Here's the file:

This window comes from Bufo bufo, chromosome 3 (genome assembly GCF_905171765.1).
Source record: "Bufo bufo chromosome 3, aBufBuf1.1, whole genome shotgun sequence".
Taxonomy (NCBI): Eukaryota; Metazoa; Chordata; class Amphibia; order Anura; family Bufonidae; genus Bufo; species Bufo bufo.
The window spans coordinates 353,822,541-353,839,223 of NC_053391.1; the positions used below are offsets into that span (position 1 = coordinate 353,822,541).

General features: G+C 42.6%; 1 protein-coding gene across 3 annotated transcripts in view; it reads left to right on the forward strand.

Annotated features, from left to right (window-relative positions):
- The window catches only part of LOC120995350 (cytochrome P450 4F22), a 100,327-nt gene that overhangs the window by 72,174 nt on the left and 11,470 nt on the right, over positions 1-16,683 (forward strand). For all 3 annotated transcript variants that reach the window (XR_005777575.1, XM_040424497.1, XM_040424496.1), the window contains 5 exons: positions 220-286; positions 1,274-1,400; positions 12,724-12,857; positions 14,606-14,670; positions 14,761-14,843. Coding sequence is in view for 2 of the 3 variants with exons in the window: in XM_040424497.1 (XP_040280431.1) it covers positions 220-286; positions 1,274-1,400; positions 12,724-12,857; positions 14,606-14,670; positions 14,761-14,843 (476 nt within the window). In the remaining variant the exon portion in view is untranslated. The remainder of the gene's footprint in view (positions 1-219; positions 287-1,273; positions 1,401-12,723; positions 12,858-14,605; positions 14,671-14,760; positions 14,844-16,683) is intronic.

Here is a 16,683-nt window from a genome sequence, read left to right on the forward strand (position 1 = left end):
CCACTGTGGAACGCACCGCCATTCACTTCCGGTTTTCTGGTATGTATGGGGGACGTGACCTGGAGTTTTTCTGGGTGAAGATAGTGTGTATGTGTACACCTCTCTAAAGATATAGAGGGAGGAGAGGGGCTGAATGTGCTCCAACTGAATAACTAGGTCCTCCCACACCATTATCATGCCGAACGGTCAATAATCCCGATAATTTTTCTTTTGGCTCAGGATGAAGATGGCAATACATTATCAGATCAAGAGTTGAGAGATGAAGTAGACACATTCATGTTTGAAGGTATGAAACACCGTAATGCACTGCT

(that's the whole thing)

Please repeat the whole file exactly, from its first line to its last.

This window comes from Bufo bufo, chromosome 3 (genome assembly GCF_905171765.1).
Source record: "Bufo bufo chromosome 3, aBufBuf1.1, whole genome shotgun sequence".
Taxonomy (NCBI): Eukaryota; Metazoa; Chordata; class Amphibia; order Anura; family Bufonidae; genus Bufo; species Bufo bufo.
The window spans coordinates 353,822,541-353,839,223 of NC_053391.1; the positions used below are offsets into that span (position 1 = coordinate 353,822,541).

General features: G+C 42.6%; 1 protein-coding gene across 3 annotated transcripts in view; it reads left to right on the forward strand.

Annotated features, from left to right (window-relative positions):
- The window catches only part of LOC120995350 (cytochrome P450 4F22), a 100,327-nt gene that overhangs the window by 72,174 nt on the left and 11,470 nt on the right, over positions 1-16,683 (forward strand). For all 3 annotated transcript variants that reach the window (XR_005777575.1, XM_040424497.1, XM_040424496.1), the window contains 5 exons: positions 220-286; positions 1,274-1,400; positions 12,724-12,857; positions 14,606-14,670; positions 14,761-14,843. Coding sequence is in view for 2 of the 3 variants with exons in the window: in XM_040424497.1 (XP_040280431.1) it covers positions 220-286; positions 1,274-1,400; positions 12,724-12,857; positions 14,606-14,670; positions 14,761-14,843 (476 nt within the window). In the remaining variant the exon portion in view is untranslated. The remainder of the gene's footprint in view (positions 1-219; positions 287-1,273; positions 1,401-12,723; positions 12,858-14,605; positions 14,671-14,760; positions 14,844-16,683) is intronic.

Here is a 16,683-nt window from a genome sequence, read left to right on the forward strand (position 1 = left end):
CCACTGTGGAACGCACCGCCATTCACTTCCGGTTTTCTGGTATGTATGGGGGACGTGACCTGGAGTTTTTCTGGGTGAAGATAGTGTGTATGTGTACACCTCTCTAAAGATATAGAGGGAGGAGAGGGGCTGAATGTGCTCCAACTGAATAACTAGGTCCTCCCACACCATTATCATGCCGAACGGTCAATAATCCCGATAATTTTTCTTTTGGCTCAGGATGAAGATGGCAATACATTATCAGATCAAGAGTTGAGAGATGAAGTAGACACATTCATGTTTGAAGGTATGAAACACCGTAATGCACTGCT